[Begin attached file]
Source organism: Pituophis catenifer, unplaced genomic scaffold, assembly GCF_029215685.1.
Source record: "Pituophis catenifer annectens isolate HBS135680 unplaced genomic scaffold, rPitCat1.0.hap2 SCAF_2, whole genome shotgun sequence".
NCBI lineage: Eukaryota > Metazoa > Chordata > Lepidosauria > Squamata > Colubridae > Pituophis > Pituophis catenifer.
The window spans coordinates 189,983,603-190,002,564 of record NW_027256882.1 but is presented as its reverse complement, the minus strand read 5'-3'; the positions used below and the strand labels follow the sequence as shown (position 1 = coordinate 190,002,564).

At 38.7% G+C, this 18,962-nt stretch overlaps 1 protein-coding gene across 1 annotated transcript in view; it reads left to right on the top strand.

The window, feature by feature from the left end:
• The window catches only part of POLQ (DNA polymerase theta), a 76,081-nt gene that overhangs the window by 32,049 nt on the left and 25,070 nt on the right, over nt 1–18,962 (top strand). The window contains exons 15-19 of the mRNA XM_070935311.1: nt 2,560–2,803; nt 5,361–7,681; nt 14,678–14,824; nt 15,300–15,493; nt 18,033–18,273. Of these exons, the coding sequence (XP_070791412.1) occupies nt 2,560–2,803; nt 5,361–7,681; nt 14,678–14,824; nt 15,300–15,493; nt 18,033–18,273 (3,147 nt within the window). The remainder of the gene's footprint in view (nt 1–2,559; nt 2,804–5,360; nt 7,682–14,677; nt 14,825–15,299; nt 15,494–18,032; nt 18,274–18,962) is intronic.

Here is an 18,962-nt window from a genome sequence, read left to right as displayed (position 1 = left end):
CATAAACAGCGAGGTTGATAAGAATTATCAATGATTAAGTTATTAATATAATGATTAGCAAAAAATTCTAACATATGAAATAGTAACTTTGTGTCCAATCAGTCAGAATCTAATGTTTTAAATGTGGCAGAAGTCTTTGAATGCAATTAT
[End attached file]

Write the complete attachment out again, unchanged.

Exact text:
Source organism: Pituophis catenifer, unplaced genomic scaffold, assembly GCF_029215685.1.
Source record: "Pituophis catenifer annectens isolate HBS135680 unplaced genomic scaffold, rPitCat1.0.hap2 SCAF_2, whole genome shotgun sequence".
NCBI lineage: Eukaryota > Metazoa > Chordata > Lepidosauria > Squamata > Colubridae > Pituophis > Pituophis catenifer.
The window spans coordinates 189,983,603-190,002,564 of record NW_027256882.1 but is presented as its reverse complement, the minus strand read 5'-3'; the positions used below and the strand labels follow the sequence as shown (position 1 = coordinate 190,002,564).

At 38.7% G+C, this 18,962-nt stretch overlaps 1 protein-coding gene across 1 annotated transcript in view; it reads left to right on the top strand.

The window, feature by feature from the left end:
• The window catches only part of POLQ (DNA polymerase theta), a 76,081-nt gene that overhangs the window by 32,049 nt on the left and 25,070 nt on the right, over nt 1–18,962 (top strand). The window contains exons 15-19 of the mRNA XM_070935311.1: nt 2,560–2,803; nt 5,361–7,681; nt 14,678–14,824; nt 15,300–15,493; nt 18,033–18,273. Of these exons, the coding sequence (XP_070791412.1) occupies nt 2,560–2,803; nt 5,361–7,681; nt 14,678–14,824; nt 15,300–15,493; nt 18,033–18,273 (3,147 nt within the window). The remainder of the gene's footprint in view (nt 1–2,559; nt 2,804–5,360; nt 7,682–14,677; nt 14,825–15,299; nt 15,494–18,032; nt 18,274–18,962) is intronic.

Here is an 18,962-nt window from a genome sequence, read left to right as displayed (position 1 = left end):
CATAAACAGCGAGGTTGATAAGAATTATCAATGATTAAGTTATTAATATAATGATTAGCAAAAAATTCTAACATATGAAATAGTAACTTTGTGTCCAATCAGTCAGAATCTAATGTTTTAAATGTGGCAGAAGTCTTTGAATGCAATTAT